Military Subvertion Of Rivers Electoral Process

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The political abracadabra in Rivers State took another twist and colouration on Saturday, March 9, during the Governorship and State House of Assembly elections as men in military uniforms strongly suspected to be men of the Nigerian Army had a field day, as they reportedly hijacked the entire political process, leaving in their trails tears, blood, anguish and lamentation. The military did not only hold the State hostage going by reports but also laid siege on the State and her people, and in the process turned the State to a battle ground of sorts.
The political conuldrum started way ahead of the March 9 polls as the soldiers had started baring their fangs as far back as last Tuesday when some indigenes and residents of the State were hounded and whisked away to unknown destinations. Several others are said to be cooling their heels in military barracks in Port Harcourt including the State Commissioner for Education, Dr Tamunosisi Gogo Jaja and the Executive Chairman of Emohua Local Government Area, Chief Tom Aliezi, to mention but a few. Ironically, members of the ruling Peoples Democratic Party (PDP) in the State are prime targets of this military onslaught.
The military operation reached its climax on the election day proper. The men in military uniforms were accused of snatching ballot boxes and perpetrating other sundry electoral infractions in a bid to satiate the voracious political appetite of their pay masters, which at the end of the day, culminated in the indefinite suspension of the electoral processes of the State last Sunday by the Independent National Electoral Commission (INEC) .
While putting the electoral process in the State on hold, INEC’s Director of Voter Education, Barrister Festus Okoye said, “Based on reports from our officials in the field, the Independent National Electoral Commission (INEC) has determined that there has been widespread disruption of elections conducted on the 9th day of March, 2019 in Rivers State.”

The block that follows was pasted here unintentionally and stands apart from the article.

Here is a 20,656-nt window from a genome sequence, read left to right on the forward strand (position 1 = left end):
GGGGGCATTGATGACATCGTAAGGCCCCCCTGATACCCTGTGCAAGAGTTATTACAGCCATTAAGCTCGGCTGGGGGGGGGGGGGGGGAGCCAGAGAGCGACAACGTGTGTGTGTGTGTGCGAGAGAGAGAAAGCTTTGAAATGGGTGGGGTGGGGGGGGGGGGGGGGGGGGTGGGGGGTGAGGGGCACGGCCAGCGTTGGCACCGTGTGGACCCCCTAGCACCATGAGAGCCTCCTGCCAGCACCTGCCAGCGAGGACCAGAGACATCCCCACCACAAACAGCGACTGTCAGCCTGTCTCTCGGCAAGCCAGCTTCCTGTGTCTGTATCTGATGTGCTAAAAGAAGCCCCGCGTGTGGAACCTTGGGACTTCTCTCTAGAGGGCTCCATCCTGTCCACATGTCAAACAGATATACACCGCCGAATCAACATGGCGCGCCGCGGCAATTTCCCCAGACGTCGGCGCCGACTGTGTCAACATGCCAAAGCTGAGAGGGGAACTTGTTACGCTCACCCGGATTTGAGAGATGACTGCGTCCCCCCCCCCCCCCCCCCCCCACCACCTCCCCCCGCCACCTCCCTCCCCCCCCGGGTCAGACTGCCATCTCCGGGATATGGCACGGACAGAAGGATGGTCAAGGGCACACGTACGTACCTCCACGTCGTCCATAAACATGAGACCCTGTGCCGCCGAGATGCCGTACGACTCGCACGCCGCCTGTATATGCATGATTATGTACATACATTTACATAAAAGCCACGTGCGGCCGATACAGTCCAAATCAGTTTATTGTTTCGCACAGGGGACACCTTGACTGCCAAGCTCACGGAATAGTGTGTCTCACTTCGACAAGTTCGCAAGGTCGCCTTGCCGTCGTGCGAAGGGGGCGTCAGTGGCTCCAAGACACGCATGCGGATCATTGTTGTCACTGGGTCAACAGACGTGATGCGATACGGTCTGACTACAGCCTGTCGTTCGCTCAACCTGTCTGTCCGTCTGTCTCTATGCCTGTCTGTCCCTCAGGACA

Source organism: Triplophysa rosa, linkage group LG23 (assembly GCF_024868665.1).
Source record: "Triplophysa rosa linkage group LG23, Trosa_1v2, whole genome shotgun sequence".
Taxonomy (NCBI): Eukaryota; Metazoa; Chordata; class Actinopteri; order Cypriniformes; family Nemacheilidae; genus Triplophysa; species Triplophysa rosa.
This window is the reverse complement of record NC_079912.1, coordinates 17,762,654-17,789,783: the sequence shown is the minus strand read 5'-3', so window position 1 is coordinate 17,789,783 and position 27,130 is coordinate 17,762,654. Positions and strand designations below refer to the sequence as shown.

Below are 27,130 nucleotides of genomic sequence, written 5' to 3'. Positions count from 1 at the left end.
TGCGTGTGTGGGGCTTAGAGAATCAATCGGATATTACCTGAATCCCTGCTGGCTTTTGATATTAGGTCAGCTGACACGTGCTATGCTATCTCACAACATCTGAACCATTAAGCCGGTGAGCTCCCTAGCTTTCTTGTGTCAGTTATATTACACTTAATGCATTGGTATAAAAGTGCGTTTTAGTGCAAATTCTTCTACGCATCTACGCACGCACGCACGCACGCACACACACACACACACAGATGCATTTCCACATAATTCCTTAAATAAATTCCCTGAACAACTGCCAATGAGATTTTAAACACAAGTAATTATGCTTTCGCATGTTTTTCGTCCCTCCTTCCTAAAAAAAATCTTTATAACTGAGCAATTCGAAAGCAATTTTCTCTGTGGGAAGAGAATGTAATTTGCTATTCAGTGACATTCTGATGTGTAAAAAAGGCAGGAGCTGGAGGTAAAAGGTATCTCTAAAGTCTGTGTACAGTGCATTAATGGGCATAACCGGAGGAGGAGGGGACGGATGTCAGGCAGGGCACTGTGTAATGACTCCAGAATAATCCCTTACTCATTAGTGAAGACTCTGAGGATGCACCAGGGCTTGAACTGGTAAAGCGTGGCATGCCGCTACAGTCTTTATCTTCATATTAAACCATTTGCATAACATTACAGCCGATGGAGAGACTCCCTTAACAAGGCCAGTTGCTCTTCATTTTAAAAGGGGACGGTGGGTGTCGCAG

This is even as INEC in the state through its Head of Voter Education and Publicity Department, Mr. Edwin Enabor, accused the military and the police of placing the INEC office in Port Harcourt under siege.
As expected, several reactions had greeted the suspension of the electoral processes in the State by INEC with several keen observers of the political development in the state calling on INEC to do the needful by declaring genuine results collated at the various units during the elections.
While reacting to the development, the Rivers State Government through the State Commissioner for Information and Communications, Barrister Emma Okah described it as a calculated attempt by INEC, the Army and the Police to subvert the will of Rivers people by declaring concocted results for the governorship election, and accused soldiers and SARS personnel of storming collation centres and hijacking already collated results, alleging that soldiers and SARS personnel, working with APC leaders had mutilated the results to the advantage of a political party.
To this end, the state government urged INEC to insist only on results from card readers, saying that any other action will be at variance with the votes cast by the people.